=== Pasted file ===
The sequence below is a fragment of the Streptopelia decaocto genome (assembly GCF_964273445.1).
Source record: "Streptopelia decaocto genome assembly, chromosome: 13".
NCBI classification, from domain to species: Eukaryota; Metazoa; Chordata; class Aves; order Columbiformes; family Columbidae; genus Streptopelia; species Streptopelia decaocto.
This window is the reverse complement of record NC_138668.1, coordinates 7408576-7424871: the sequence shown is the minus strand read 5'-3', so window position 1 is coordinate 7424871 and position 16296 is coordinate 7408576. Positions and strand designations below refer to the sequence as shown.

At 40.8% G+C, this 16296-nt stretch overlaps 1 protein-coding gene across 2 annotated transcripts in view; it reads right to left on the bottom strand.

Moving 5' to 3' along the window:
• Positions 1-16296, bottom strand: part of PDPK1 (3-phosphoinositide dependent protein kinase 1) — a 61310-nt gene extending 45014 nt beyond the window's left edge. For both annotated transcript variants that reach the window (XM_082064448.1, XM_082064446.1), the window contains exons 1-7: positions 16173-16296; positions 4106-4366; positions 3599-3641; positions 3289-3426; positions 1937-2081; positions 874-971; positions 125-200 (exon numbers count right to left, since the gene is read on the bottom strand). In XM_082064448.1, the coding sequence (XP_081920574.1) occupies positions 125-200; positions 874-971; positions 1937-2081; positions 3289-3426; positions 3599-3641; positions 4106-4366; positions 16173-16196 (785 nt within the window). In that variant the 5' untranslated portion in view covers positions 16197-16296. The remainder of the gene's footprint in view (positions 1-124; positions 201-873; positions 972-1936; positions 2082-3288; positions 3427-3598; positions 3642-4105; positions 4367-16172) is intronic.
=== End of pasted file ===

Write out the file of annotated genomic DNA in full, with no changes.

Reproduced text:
The sequence below is a fragment of the Streptopelia decaocto genome (assembly GCF_964273445.1).
Source record: "Streptopelia decaocto genome assembly, chromosome: 13".
NCBI classification, from domain to species: Eukaryota; Metazoa; Chordata; class Aves; order Columbiformes; family Columbidae; genus Streptopelia; species Streptopelia decaocto.
This window is the reverse complement of record NC_138668.1, coordinates 7408576-7424871: the sequence shown is the minus strand read 5'-3', so window position 1 is coordinate 7424871 and position 16296 is coordinate 7408576. Positions and strand designations below refer to the sequence as shown.

At 40.8% G+C, this 16296-nt stretch overlaps 1 protein-coding gene across 2 annotated transcripts in view; it reads right to left on the bottom strand.

Moving 5' to 3' along the window:
• Positions 1-16296, bottom strand: part of PDPK1 (3-phosphoinositide dependent protein kinase 1) — a 61310-nt gene extending 45014 nt beyond the window's left edge. For both annotated transcript variants that reach the window (XM_082064448.1, XM_082064446.1), the window contains exons 1-7: positions 16173-16296; positions 4106-4366; positions 3599-3641; positions 3289-3426; positions 1937-2081; positions 874-971; positions 125-200 (exon numbers count right to left, since the gene is read on the bottom strand). In XM_082064448.1, the coding sequence (XP_081920574.1) occupies positions 125-200; positions 874-971; positions 1937-2081; positions 3289-3426; positions 3599-3641; positions 4106-4366; positions 16173-16196 (785 nt within the window). In that variant the 5' untranslated portion in view covers positions 16197-16296. The remainder of the gene's footprint in view (positions 1-124; positions 201-873; positions 972-1936; positions 2082-3288; positions 3427-3598; positions 3642-4105; positions 4367-16172) is intronic.